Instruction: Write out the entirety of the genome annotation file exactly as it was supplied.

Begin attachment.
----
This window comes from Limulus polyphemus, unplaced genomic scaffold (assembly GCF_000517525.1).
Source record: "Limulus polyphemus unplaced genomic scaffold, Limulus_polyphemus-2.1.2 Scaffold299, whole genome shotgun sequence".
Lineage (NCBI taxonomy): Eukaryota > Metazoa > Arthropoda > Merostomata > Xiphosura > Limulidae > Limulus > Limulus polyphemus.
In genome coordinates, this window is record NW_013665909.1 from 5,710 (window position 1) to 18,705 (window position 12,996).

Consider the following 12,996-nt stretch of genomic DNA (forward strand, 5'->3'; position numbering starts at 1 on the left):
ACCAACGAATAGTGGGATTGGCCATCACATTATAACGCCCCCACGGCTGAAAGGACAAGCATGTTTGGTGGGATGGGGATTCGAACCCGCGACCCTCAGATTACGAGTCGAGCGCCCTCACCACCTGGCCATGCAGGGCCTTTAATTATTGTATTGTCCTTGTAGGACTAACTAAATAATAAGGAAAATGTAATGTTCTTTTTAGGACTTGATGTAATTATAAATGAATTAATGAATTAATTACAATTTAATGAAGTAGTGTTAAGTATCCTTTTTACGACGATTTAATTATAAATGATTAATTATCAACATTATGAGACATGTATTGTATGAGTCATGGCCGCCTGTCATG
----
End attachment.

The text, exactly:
This window comes from Limulus polyphemus, unplaced genomic scaffold (assembly GCF_000517525.1).
Source record: "Limulus polyphemus unplaced genomic scaffold, Limulus_polyphemus-2.1.2 Scaffold299, whole genome shotgun sequence".
Lineage (NCBI taxonomy): Eukaryota > Metazoa > Arthropoda > Merostomata > Xiphosura > Limulidae > Limulus > Limulus polyphemus.
In genome coordinates, this window is record NW_013665909.1 from 5,710 (window position 1) to 18,705 (window position 12,996).

Consider the following 12,996-nt stretch of genomic DNA (forward strand, 5'->3'; position numbering starts at 1 on the left):
ACCAACGAATAGTGGGATTGGCCATCACATTATAACGCCCCCACGGCTGAAAGGACAAGCATGTTTGGTGGGATGGGGATTCGAACCCGCGACCCTCAGATTACGAGTCGAGCGCCCTCACCACCTGGCCATGCAGGGCCTTTAATTATTGTATTGTCCTTGTAGGACTAACTAAATAATAAGGAAAATGTAATGTTCTTTTTAGGACTTGATGTAATTATAAATGAATTAATGAATTAATTACAATTTAATGAAGTAGTGTTAAGTATCCTTTTTACGACGATTTAATTATAAATGATTAATTATCAACATTATGAGACATGTATTGTATGAGTCATGGCCGCCTGTCATG